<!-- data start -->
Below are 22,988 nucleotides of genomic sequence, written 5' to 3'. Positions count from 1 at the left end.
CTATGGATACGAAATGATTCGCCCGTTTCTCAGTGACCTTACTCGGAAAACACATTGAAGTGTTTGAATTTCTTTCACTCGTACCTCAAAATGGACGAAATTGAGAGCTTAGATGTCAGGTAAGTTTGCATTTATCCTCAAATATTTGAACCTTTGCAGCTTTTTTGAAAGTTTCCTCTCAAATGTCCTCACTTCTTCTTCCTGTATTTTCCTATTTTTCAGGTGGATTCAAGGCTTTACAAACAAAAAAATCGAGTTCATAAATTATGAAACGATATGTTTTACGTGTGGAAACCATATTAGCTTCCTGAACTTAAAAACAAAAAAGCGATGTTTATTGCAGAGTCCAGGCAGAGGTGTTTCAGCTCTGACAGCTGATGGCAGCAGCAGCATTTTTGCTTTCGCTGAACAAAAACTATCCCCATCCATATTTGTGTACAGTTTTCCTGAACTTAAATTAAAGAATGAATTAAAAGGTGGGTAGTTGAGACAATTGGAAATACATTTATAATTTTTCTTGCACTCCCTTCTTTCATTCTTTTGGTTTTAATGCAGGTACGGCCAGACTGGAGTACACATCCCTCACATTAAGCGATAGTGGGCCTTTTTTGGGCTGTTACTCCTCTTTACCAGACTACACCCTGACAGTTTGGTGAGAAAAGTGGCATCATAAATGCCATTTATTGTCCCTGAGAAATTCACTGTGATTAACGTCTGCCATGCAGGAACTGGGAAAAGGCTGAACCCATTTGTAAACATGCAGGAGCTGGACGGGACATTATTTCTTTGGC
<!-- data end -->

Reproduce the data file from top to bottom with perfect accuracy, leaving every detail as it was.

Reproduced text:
Below are 22,988 nucleotides of genomic sequence, written 5' to 3'. Positions count from 1 at the left end.
CTATGGATACGAAATGATTCGCCCGTTTCTCAGTGACCTTACTCGGAAAACACATTGAAGTGTTTGAATTTCTTTCACTCGTACCTCAAAATGGACGAAATTGAGAGCTTAGATGTCAGGTAAGTTTGCATTTATCCTCAAATATTTGAACCTTTGCAGCTTTTTTGAAAGTTTCCTCTCAAATGTCCTCACTTCTTCTTCCTGTATTTTCCTATTTTTCAGGTGGATTCAAGGCTTTACAAACAAAAAAATCGAGTTCATAAATTATGAAACGATATGTTTTACGTGTGGAAACCATATTAGCTTCCTGAACTTAAAAACAAAAAAGCGATGTTTATTGCAGAGTCCAGGCAGAGGTGTTTCAGCTCTGACAGCTGATGGCAGCAGCAGCATTTTTGCTTTCGCTGAACAAAAACTATCCCCATCCATATTTGTGTACAGTTTTCCTGAACTTAAATTAAAGAATGAATTAAAAGGTGGGTAGTTGAGACAATTGGAAATACATTTATAATTTTTCTTGCACTCCCTTCTTTCATTCTTTTGGTTTTAATGCAGGTACGGCCAGACTGGAGTACACATCCCTCACATTAAGCGATAGTGGGCCTTTTTTGGGCTGTTACTCCTCTTTACCAGACTACACCCTGACAGTTTGGTGAGAAAAGTGGCATCATAAATGCCATTTATTGTCCCTGAGAAATTCACTGTGATTAACGTCTGCCATGCAGGAACTGGGAAAAGGCTGAACCCATTTGTAAACATGCAGGAGCTGGACGGGACATTATTTCTTTGGC